19 August 2016
|Ulangu Biwaga Hortance, a 67 year old this asylum seeker from the Democratic Republic of Congo (far left) with the rest of her graduating sewing class. (Tereda Van Heerden/Jesuit Refugee Service)|
|Hortance has been afflicted with lung cancer, and despite a battery of treatments like surgery, chemotherapy and radiotherapy, she was determined and graduated at the beginning of women’s month, from Arrupe Women’s Centre sewing class.|
Pretoria, 19 August 2016 - August marks Women’s Month and the 9th day of this month was a public holiday meant to commemorate a very significant moment in South Africa’s history; when thousands of women rose against the repressive Apartheid regime, and refused to be subjected to the then “dompas” laws. Today, the day – and by extension, the month - is marked with commemorations of that courageous moment sixty years ago, yet it is well understood that the conversation around women’s rights in South Africa, needs a lot of advancement.
Jesuit Refugee Service (JRS), South Africa recognises that what gives meaning to the month of women in South Africa is practical, real opportunities that give women an opportunity to be self-reliant and financially independent. Through the office based in Pretoria, JRS provides livelihood’s skills training for refugee and asylum seeking women at the Arrupe Women’s Centre. As part of the three month programme, run throughout the year, a small contingent of South African women are included in the programme to address their vulnerability as locals and it is seen as an opportunity to create social cohesion, by having women of different nationalities interacting in an educational environment.
One of these South African women is Ashanti (not her real name), a recovered drug addict and former sex worker. She was living in foster care at the age of 12. She is the third of four children. At the time, she and two of her older siblings had been removed from parental custody and were living in foster care whilst the youngest, a baby at the time, lived with their mother. Ashanti had visited her mother for the holidays and at the time, her maternal uncle, his wife and stepchildren were living with her mother.
Ashanti’s uncle raped her one evening, while her mother was away. She reported the matter to her mother, but her mother refused to believe her. Ashanti feels that her mother treated her badly since that day, treating her as if she was unwanted and unloved.
Ashanti then ran away, back to her foster home. Ashanti would on occasion visit her mother, but the love and care she sought from her mother remained unrequited. “If I wanted a piece of bread, she would ask me, ‘where’s the money to pay for the bread you want to eat? You have to bring in money if you want to eat.’” she would be told by her mother. As a child, her mother taught her that she could earn money through receiving payment in exchange for sex with older men. This is how Ashanti, as a child of 12, was inducted into the risky and exploitative world of exchanging sex for money.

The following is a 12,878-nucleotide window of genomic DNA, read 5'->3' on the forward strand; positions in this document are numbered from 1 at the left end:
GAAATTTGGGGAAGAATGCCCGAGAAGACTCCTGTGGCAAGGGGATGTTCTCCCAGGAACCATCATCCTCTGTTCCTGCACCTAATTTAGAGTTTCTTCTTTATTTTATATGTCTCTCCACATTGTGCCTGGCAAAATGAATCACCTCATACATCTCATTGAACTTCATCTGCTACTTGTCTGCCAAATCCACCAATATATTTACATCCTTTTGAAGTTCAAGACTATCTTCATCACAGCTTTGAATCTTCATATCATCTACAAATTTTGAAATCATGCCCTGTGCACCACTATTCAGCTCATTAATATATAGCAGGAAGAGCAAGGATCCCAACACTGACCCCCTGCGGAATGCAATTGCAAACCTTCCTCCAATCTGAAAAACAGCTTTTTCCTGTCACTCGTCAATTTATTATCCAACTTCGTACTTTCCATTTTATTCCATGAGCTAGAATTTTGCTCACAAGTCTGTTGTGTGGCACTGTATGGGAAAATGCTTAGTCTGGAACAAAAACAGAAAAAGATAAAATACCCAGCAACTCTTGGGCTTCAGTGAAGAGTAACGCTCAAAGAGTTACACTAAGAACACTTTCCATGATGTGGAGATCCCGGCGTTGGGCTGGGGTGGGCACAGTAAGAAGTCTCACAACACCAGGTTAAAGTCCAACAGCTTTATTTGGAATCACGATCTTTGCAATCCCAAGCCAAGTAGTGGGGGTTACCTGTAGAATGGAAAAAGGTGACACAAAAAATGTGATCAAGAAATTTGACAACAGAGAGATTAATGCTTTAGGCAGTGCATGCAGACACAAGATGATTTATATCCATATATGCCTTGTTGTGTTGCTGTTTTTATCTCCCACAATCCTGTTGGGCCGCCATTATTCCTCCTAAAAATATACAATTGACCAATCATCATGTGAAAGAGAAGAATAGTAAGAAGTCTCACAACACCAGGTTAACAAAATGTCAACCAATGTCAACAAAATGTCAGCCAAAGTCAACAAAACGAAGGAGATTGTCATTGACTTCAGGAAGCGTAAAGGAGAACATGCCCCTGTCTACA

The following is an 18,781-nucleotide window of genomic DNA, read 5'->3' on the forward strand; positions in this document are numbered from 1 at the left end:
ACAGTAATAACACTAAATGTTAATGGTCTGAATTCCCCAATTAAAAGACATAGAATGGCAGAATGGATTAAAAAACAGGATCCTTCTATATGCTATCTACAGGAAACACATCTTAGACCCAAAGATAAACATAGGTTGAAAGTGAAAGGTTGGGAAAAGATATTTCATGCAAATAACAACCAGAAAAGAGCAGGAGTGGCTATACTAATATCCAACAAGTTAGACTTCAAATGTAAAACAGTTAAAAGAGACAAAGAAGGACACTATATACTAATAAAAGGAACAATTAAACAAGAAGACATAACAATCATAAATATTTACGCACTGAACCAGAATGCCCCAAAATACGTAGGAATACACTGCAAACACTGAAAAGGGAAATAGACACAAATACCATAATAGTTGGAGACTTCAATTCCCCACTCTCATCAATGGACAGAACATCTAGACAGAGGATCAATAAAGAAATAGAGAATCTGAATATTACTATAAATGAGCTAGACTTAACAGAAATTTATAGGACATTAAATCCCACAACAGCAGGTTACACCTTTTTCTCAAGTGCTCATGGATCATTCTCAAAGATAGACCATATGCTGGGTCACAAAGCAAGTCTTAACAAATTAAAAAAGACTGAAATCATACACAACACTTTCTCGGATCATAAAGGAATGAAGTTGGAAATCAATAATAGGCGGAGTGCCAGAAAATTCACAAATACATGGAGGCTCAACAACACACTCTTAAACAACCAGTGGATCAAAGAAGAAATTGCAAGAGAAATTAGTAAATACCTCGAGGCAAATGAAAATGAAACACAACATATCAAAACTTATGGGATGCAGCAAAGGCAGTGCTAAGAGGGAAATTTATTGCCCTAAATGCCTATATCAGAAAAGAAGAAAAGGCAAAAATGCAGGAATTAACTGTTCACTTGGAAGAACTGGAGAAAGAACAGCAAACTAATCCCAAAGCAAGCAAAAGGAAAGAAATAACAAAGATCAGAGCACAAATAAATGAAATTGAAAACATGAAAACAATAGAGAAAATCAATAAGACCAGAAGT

After having spent 13 years as a sex worker and addicted to crack cocaine, Ashanti has a child - having lost her first baby – and wants a new life out of the sex industry.
Ashanti graduated from JRS’s Arrupe Women’s Centre baking class and in doing so received a compact oven and ingredients with which to start a humble business from home. “There is a night school, where I can finish my schooling. I would like to earn the R 500.00 I need to register and finish my schooling. I left school in grade seven, but if I work hard and make it, I’d like to be a counsellor or psychologist one day. I think I know and understand people well.” Ashanti says as a rare moment of hope shines in her eyes.
Ashanti graduated with a number of inspirational women, each with a compelling story, but none as inspirational as that of Ulangu Biwaga Hortance. At the age of 67, this asylum seeker from the Democratic Republic of Congo (DRC) is refusing to let age and ill-health be impediments to her in living a full and fulfilled life. Hortance has been afflicted with lung cancer, and despite a battery of treatments like surgery, chemotherapy and radiotherapy, she was determined and graduated at the beginning of women’s month, from Arrupe Women’s Centre sewing class.
The sewing machine and material she received as part of her graduation package, she plans to use to launch her business in September, as soon as she has located a business premises and has recovered from her ill-health. “The cold has made my condition worse and I am not physically capable to work as much as I want to. But as soon as it gets warmer I will begin working hard.” Hortance explains.
She has no family in South Africa, but lives with another Congolese family who look after her. Her shear tenacity and determination is the reason why JRS in Pretoria gave her an opportunity. It is our recognition and experience that refugees and asylum seekers, despite overwhelming difficulties faced, do everything in their power to improve on their quality of life.
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